Book by RICARDO PIGLIA Translated from Spanish by SERGIO WAISMAN Reviewed by OLGA ZILBERBOURG
The year is 1972. Tony Durán, a Puerto Rican-born adventurer and professional gambler from New Jersey, is found dead in his hotel room soon after arriving in a small town in Buenos Aires Province with a leather bag full of dollars. Dark-skinned, he spoke Spanish with a Caribbean accent. Rumors of his ménage à trois with Ada and Sofía Belladona, twin daughters of a prominent local landowner, have scandalized the town. Inspector Croce investigates.
So begins Argentine writer Ricardo Piglia’s fourth novel, Target in the Night, as detective fiction. Who killed Tony Durán and why? A gambling plot, the love triangle? Could one of the Belladona sisters have soured on the tripartite arrangement? My next guess: Racism? Durán is “a mulatto who shows up in a place where the last black people had disappeared—or dispersed until they blended completely into the landscape—fifty years earlier.”
A little man walks
Through the golden dust
It is a summer’s morning
A morning fresh and mild
As other mornings, other sorrows
He walks across roads
Where no one else walks
With a tiny wooden coffin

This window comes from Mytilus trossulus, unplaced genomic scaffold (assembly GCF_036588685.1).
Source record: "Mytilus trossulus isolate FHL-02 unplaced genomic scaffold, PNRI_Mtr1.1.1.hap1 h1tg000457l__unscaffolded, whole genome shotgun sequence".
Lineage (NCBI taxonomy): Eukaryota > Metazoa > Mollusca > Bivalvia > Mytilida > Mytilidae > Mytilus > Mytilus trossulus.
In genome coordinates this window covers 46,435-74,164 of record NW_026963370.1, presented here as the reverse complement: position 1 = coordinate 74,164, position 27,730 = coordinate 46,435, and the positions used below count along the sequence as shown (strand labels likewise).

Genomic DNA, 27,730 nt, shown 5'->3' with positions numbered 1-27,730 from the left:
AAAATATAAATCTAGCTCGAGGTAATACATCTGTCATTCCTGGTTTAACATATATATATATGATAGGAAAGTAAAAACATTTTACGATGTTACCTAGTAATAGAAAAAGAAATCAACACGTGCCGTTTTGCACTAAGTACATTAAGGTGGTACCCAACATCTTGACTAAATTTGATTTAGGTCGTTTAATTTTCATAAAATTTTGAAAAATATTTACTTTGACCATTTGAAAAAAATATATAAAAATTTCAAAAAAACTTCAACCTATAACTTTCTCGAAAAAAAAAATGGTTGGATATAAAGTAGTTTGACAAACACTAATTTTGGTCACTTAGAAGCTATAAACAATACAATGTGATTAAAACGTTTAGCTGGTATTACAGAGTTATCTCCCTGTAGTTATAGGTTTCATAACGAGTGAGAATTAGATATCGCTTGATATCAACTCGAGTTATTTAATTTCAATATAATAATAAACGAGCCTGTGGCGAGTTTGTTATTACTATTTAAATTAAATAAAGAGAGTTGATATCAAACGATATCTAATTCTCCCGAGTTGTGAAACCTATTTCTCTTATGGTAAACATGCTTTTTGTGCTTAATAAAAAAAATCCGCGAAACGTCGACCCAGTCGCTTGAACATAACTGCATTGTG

Tucked under his arm
Book by HARUKI MURAKAMI Translated JAY RUBIN and PHILIP GABRIEL Reviewed by EMILY GRECKI
Haruki Murakami’s 1Q84 is no meager feat. At nine hundred twenty-five pages, published as three volumes in Japan, two in the UK, and one here in the US, it is the grandest novel he has yet undertaken.
The novel primarily alternates between the stories of two characters, Aomame (the name means “green peas” in Japanese) and Tengo.
Aomame works as a fitness instructor, but is also a secret assassin. Originally motivated by the murder of a childhood friend, who died at the hands of her abusive husband, Aomame created a weapon that leaves no traces. She is recruited by a wealthy widow, who runs a safe-house for battered women, to use this weapon to take the lives of abusive men who cannot be incapacitated through other means. On the way to complete one of the widow’s jobs, Aomame is forced to take a detour on foot off a traffic-jammed highway. After climbing down a rickety service staircase, Aomame realizes the world around her has changed. The policemen carry different weapons and there is a slaughter that she never remembers reading about in the newspapers. Two moons hang in the sky. She is no longer in the 1984 she knows; she dubs her new reality 1Q84.